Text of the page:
Grays Harbor drug court partners with Quinault Wellness Center

Center will provide umbrella of treatments for court participants at less cost to county

As the Quinault Wellness Center enters its second year in operation and continues to change the landscape for addiction and mental health services on Grays Harbor, the drug treatment center will partner with Grays Harbor County Therapeutic Court to treat participants working through the program.

The Grays Harbor County Board of Commissioners on Tuesday approved a $15,000 contract with Quinault Wellness, which will allow the center in Aberdeen to serve up to 60 participants in 2024 with substance use and mental health disorder treatment.

Those programs are requirements for participants of therapeutic court, or drug court, said Jamie Wintrip, therapeutic court coordinator for Grays Harbor County. The court — an alternative to serving a jail sentence for people who commit crimes with a nexus to substance use — administers sobriety regimens for participants but does not provide medical treatments.

The drug court currently has 34 participants, plus four in family recovery court.

“Quinault Wellness offers essentially all of the services that we have kind of piecemealed over the last several years in one location under one roof,” Wintrip said. “They do substance use treatment, they do mental health counseling, they have medication assisted treatment there. They have medical, they have dental, so basically all the things we require participants to do.”

Wintrip added the Quinault center has childcare services, eliminating a previous barrier for some participants.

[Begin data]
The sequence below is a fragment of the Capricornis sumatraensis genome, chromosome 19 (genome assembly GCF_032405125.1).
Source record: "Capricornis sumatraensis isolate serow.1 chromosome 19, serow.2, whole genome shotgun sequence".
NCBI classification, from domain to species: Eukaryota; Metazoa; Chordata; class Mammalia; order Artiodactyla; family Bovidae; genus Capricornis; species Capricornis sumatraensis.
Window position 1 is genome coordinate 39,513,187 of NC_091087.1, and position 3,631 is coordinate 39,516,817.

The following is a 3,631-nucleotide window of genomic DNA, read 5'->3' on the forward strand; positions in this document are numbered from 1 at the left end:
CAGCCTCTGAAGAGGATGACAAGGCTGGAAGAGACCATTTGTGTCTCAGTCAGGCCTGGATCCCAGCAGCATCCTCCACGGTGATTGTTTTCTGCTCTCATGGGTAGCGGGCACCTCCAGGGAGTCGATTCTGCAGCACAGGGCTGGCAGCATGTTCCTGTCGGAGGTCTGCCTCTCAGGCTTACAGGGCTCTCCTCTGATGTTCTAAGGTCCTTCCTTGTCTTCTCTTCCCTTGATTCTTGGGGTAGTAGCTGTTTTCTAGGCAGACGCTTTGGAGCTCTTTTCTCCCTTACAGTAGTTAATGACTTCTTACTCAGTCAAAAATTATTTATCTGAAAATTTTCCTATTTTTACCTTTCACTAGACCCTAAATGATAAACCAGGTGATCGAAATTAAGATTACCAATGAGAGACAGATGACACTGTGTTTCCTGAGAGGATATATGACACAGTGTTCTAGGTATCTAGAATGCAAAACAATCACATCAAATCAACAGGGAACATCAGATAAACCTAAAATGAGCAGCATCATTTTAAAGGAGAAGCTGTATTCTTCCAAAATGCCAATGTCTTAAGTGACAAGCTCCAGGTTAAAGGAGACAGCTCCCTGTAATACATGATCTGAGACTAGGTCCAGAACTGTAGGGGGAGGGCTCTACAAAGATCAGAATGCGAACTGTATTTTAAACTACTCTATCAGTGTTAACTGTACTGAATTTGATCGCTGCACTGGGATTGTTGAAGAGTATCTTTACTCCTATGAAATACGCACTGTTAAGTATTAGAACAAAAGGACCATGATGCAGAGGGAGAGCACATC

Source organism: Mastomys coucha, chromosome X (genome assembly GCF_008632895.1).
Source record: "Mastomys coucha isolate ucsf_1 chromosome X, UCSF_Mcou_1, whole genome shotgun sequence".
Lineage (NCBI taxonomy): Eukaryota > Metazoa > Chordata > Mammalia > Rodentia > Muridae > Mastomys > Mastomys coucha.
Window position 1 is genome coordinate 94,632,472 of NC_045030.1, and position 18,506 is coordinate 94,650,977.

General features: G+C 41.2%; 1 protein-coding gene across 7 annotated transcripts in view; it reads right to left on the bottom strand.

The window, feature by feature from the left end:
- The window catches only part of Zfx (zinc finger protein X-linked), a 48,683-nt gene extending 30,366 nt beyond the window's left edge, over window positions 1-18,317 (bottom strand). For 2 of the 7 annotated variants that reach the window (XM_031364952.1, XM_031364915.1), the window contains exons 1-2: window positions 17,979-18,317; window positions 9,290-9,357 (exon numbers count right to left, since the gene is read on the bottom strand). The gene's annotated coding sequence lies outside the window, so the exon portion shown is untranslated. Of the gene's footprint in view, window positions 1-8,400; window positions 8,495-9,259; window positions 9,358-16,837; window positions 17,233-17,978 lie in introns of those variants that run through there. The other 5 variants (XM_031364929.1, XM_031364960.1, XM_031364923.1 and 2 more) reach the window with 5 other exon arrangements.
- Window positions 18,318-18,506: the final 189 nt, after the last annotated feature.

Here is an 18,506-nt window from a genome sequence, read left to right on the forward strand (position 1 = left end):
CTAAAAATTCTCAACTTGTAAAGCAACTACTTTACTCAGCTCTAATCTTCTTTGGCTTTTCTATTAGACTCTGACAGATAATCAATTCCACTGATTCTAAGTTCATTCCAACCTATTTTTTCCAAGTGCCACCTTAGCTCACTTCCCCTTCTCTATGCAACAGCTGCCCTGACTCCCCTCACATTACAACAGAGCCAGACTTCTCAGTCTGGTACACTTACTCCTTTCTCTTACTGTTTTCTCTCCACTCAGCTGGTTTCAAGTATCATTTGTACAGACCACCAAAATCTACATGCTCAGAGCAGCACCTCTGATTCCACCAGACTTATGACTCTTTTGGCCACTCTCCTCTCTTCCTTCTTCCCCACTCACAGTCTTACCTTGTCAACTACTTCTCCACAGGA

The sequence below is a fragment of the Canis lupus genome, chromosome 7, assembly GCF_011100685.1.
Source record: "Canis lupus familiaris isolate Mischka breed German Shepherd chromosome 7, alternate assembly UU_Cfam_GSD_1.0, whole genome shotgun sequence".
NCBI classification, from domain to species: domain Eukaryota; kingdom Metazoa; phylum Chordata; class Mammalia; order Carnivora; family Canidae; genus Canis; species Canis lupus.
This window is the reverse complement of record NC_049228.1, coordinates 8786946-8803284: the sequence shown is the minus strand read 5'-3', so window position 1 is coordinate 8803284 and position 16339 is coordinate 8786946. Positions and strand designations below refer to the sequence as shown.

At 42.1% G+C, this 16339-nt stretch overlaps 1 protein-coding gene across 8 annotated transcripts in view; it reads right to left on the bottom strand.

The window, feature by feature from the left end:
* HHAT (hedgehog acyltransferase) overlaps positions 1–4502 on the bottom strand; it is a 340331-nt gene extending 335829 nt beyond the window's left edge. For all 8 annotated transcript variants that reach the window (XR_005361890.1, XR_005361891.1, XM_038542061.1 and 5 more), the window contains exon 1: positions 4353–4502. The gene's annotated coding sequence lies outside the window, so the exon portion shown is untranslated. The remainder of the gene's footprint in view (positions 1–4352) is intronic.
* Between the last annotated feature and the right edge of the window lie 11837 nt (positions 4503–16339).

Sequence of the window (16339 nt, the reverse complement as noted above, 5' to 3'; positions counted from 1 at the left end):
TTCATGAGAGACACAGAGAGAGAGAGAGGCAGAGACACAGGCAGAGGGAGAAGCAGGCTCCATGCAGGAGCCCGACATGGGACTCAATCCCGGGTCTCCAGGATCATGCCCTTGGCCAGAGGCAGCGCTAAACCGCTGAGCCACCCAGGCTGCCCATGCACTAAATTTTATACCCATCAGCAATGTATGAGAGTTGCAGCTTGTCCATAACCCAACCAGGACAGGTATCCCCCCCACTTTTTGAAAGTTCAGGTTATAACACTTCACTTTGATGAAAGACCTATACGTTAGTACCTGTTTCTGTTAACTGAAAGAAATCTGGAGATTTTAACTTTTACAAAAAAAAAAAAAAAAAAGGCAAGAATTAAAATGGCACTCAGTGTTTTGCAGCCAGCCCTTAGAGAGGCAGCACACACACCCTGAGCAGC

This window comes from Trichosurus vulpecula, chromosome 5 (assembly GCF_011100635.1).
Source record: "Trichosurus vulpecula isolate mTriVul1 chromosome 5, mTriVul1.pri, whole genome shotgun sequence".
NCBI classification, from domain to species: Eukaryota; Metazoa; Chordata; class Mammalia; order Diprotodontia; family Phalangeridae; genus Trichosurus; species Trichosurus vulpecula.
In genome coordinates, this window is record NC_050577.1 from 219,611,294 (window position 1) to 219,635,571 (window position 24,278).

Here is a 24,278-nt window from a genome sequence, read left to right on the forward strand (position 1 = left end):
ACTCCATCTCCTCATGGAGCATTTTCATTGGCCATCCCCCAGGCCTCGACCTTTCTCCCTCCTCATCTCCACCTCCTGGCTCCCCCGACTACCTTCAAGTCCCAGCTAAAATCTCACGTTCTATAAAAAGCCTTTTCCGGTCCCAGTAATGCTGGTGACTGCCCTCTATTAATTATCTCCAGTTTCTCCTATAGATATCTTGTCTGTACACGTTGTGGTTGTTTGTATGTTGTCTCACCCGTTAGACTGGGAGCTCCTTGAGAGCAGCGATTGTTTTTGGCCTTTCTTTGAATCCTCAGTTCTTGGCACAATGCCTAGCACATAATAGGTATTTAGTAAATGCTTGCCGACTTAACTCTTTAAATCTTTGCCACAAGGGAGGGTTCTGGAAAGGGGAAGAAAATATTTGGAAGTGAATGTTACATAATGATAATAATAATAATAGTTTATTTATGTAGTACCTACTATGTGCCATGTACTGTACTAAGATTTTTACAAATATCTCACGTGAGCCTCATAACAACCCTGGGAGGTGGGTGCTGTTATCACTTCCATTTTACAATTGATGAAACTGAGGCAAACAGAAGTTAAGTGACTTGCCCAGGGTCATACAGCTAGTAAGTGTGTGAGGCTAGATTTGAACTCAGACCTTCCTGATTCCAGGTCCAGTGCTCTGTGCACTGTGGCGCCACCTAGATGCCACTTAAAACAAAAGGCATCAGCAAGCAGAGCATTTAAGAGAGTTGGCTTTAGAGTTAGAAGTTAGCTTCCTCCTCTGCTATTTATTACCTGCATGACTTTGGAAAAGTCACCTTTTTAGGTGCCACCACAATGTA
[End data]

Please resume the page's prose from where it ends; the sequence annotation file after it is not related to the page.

The county for the last several years has contracted with Sea Mar to provide behavioral health treatment, but this year there was an uptick in the number of applicants for the contract, and the court chose Quinault Wellness Center after a series of interviews, Wintrip said.

The Quinault Indian Nation devoted $20 million to construct the 19,000-square-foot facility in Aberdeen, and it opened in October 2022. Since then, the center, which is open to both tribal and non-tribal people, has admitted 250 patients for addiction treatment, and sees between 100 and 120 walk-in patients each month, said Quinault Wellness Center COO Jason Halstead.

To be treated at the center patients must have a substance use disorder. The Quinault Wellness Center uses a “biopsychosocial” model of care, which focuses on the overlap between physical, mental and environmental or social factors that affect well-being. Halstead said drug court patients will have access to the same umbrella of treatments as the public, including individual meetings with counselors — many of whom have prior experience working with drug courts — and medication-assisted care.

Halstead said Quinault Wellness Center’s focus will be to provide holistic care for drug court participants.

“For a court their focus is on reduction in recidivism for crime,” he said. “Our goal is still treatment of the whole person when they walk through the door.”

Quinault Wellness Center will also provide substance use assessments for the court to determine if offenders are eligible for drug court, as well as drug tests.

The $15,000 contract is about one-fifth of the price that the therapeutic court has spent on contracting behavioral health services in previous years, Wintrip said.

“We’re just really looking to break even,” Halstead said. “Our thought is that if we can keep those additional revenues with the court system, that’s more support that patients will get through the court system, and potentially more clients the court system can help. We’re just really looking to partner with them to be able to treat as many patients as we possibly can.”

Contact reporter Clayton Franke at 406-552-3917 or